Hedges: pruning times

Hedges require formative pruning on planting, plus maintenance trimming to keep them within bounds. Pruning times vary depending on the type of hedge.

Different hedges are best trimmed at different times of year. Credit: RHS/Advisory

Quick facts

  • Prune new deciduous hedges in winter
  • Prune new evergreen hedges in spring
  • Prune established hedges annually to keep them looking good

When to prune hedges

Timing of pruning should take into account the potential for nesting birds (see 'Problems' section below). However in general, these are the optimum timings for pruning hedges:

Deciduous hedges

  • Formative pruning: In winter, just after planting, and for the first two years after planting
  • Maintenance pruning: Each summer

Evergreen hedges

  • Formative pruning: In the spring after planting and for the first two years after planting
    Maintenance pruning: Each summer

For advice on pruning techniques, see hedges: trimming.

Trimming guidelines for popular hedging plants

Formal hedges

Evergreen

Buxus sempervirens (box): Twice or three times during growing season
Ilex aquifolium (holly): Once in late summer
Ligustrum (privet): Twice or three times during growing season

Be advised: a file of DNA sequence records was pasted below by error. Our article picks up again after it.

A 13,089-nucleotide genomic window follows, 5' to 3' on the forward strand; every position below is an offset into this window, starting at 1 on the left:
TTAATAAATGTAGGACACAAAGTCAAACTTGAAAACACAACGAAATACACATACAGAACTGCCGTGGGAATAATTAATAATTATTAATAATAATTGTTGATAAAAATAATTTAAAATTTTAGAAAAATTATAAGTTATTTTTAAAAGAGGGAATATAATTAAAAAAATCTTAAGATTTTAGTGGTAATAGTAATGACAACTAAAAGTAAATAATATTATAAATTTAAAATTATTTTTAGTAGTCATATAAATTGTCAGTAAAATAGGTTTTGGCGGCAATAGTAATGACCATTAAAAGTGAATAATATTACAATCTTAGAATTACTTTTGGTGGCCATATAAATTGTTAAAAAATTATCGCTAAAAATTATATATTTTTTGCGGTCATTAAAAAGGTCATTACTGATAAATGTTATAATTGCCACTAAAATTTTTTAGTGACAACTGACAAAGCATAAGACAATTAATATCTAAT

Lonicera nitida: Twice or three times in growing season
Prunus laurocerasus: Prune twice during growing season

Conifers

Chamaecyparis lawsoniana (Lawson cypress): Twice, in spring and summer
× Cuprocyparis leylandii (Leyland cypress): Twice or three times in growing season
Taxus baccata (yew): Twice, in summer and autumn
Thuja plicata: In spring and again in early autumn

Deciduous

Carpinus betulus (hornbeam): Once, in mid- to late summer
Crataegus monogyna (hawthorn): Twice, in summer and autumn
Fagus sylvatica (beech): Once, in late summer

Informal and flowering hedges

Evergreen

Berberis darwinii: Immediately after flowering
Cotoneaster lacteus: After fruiting
Escallonia: Immediately after flowering
Lavandula (lavender): Immediately after flowering
Pyracantha: Late summer

Deciduous

Berberis thunbergii: Immediately after flowering
Forsythia: After flowering, remove some older stems
Fuchsia magellanica: In spring, remove old stems
Rosa rugosa: In spring, remove thin twigs

Problems

When undertaking work on garden hedges check that there are no birds nesting, as it is an offence under the Wildlife & Countryside Act 1981 to damage or destroy the nest of any wild bird while it is in use or being built. The bird nesting season is usually considered to run from 1st March to 31st July (though it may last longer for certain species or multiple broods so always check if in doubt).

With conifer hedges, make sure you do not trim them after August, as this can encourage bare patches to develop in the hedge.

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